Women's quotas in panchayats and Parliament are a system of reserved seats for women in elected bodies. They are intended to increase the representation of women in politics and to address the gender gap in political participation.
The first women's quota was introduced in India in 1993, when the Panchayats (Extension to Scheduled Areas) Act reserved 33% of seats in gram panchayats (village councils) for women. In 1996, the quota was extended to all panchayats in India. In 2009, the Women's Reservation Bill was passed by the Rajya Sabha (upper house of Parliament), which would have reserved 33% of seats in Parliament for women. However, the bill has not yet been passed by the Lok Sabha (lower house of Parliament).
There is a strong consensus among experts that women's quotas have been effective in increasing the representation of women in politics. For example, a study by the International Institute for Democracy and Electoral Assistance found that the introduction of women's quotas in India led to a significant increase in the number of women elected to panchayats. The study also found that women's quotas had a positive impact on the lives of women and girls in communities, as women elected to panchayats were more likely to initiate policies and programs that benefited women and girls.
The Women's Reservation Bill, now the Constitution (106th Amendment) Act, has received presidential assent.
The bill reserves one-third of the seats in the Lok Sabha and State Legislative Assemblies for women.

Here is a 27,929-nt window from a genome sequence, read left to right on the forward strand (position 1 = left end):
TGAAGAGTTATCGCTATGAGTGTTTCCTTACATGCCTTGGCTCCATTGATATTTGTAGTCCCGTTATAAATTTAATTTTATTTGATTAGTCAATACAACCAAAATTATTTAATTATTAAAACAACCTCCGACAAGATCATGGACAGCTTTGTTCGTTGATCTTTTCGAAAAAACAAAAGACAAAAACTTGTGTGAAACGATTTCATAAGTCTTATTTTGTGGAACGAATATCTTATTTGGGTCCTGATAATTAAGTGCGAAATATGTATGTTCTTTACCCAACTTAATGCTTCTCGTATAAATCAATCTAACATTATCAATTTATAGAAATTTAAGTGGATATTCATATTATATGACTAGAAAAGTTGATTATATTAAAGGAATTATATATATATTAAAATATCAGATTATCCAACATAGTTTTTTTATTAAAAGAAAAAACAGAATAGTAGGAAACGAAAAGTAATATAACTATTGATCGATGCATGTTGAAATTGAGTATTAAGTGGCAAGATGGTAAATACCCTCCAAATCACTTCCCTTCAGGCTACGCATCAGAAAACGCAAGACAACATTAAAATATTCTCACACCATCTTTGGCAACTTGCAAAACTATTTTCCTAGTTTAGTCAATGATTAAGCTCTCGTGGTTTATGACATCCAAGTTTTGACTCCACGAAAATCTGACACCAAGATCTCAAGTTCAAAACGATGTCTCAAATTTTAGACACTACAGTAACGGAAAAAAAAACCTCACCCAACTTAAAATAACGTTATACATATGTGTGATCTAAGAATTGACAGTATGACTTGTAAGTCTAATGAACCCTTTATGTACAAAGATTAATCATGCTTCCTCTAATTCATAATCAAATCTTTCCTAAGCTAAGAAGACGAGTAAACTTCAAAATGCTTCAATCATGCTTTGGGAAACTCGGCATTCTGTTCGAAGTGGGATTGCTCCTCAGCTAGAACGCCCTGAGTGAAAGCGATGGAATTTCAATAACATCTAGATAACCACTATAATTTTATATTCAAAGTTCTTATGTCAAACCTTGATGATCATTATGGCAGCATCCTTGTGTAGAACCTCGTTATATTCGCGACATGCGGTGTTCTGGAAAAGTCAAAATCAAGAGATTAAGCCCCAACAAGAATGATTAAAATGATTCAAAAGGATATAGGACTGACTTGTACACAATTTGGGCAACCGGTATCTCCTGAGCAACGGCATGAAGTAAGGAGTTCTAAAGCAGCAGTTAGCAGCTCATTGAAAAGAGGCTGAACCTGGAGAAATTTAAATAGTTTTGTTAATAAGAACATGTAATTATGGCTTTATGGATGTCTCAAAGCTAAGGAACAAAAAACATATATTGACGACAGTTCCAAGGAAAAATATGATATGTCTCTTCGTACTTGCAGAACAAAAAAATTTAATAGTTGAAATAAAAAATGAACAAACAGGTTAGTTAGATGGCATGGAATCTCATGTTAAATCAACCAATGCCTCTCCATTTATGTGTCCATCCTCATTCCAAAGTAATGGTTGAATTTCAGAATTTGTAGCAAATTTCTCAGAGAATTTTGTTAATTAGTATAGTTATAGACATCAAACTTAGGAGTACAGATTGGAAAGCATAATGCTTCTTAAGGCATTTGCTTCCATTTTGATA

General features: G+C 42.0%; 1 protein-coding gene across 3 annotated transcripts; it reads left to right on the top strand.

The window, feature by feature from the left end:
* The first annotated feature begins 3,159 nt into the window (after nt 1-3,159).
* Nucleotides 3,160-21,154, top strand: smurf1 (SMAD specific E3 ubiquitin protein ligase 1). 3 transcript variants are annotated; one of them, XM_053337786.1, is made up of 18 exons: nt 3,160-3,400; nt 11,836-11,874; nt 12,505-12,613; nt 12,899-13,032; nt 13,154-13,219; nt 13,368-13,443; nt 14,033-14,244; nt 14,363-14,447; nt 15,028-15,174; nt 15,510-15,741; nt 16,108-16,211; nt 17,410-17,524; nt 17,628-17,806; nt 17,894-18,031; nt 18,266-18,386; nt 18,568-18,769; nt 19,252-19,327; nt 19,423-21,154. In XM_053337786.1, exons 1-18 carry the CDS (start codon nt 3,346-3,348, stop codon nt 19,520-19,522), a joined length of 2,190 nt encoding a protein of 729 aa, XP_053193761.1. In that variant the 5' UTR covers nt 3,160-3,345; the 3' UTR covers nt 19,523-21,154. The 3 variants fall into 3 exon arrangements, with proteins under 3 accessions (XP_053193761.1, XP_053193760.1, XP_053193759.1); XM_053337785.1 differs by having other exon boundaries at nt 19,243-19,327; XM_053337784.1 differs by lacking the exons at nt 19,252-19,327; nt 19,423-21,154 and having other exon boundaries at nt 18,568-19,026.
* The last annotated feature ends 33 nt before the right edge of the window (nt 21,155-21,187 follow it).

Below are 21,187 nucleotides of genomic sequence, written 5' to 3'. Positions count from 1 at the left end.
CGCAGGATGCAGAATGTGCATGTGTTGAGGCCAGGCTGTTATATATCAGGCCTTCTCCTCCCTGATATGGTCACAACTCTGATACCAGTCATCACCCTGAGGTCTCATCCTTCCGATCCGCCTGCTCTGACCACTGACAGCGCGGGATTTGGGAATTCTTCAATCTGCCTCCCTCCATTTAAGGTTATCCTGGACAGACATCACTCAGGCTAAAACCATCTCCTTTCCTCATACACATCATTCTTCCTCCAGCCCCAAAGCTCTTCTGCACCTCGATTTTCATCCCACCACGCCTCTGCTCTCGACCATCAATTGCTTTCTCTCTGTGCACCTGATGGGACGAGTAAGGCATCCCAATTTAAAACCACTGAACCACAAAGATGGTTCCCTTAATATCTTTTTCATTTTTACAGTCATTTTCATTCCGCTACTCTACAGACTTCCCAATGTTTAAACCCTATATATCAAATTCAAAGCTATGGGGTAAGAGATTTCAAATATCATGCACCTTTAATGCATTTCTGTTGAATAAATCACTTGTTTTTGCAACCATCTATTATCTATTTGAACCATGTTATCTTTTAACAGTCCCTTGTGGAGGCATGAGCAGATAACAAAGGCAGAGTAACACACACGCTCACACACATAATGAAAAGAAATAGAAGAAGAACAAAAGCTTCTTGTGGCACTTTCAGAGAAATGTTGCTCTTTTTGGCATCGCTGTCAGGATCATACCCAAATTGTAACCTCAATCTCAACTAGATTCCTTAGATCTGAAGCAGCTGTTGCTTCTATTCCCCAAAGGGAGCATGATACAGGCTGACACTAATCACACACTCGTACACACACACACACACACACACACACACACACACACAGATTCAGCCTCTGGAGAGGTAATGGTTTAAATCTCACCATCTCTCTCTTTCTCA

It was passed during a special session in the new Parliament building.
The bill marks a new chapter in India's democratic journey.
It coincides with the 30th anniversary of the constitutional reforms that reserved one-third of seats in panchayats and municipalities for women.
The bill's enactment is contingent on the conduct of delimitation and census.
The 73rd and 74th Constitutional Amendments mandated one-third of seats and office of chairpersons in panchayats and municipalities to be reserved for women.
The reservation system has resulted in over 3 million elected panchayat representatives, with almost half being women.
The expansion and diversification of the representative base of Indian democracy is the most successful element of constitutional reforms.
Many states have enacted laws that reserve 50% seats for women and also instituted reservations of seats for Other Backward Classes (OBCs).
There is a mix of vertical and horizontal reservations in panchayats and municipalities, with reservations for SCs, STs, OBCs, and women.
Women's reservation in local governments has yielded substantive benefits, such as increased investment in public goods and increased women's participation in panchayat meetings.
However, women's reservations have worsened the targeting of welfare programs for SC/ST households and provided no improvement for female-headed households.
A 2008 study found that women leaders perform no differently than male leaders in south India, suggesting that institutional factors are more relevant.
A 2020 study found that constituencies reserved for women in Delhi are less likely to elect OBC women and more likely to elect upper-caste women.
The impact of women's reservation in Parliament and State Assemblies is not straightforward and should have been informed by the experience in panchayats and municipalities.
The present women's reservation law is tied to the conduct of delimitation and census, which do not have a definite date.
The next delimitation exercise is likely to open up fault lines in India's federal relations.
The passing of the Bill suggests that there may be some consensus on implementing women's reservation in the near future.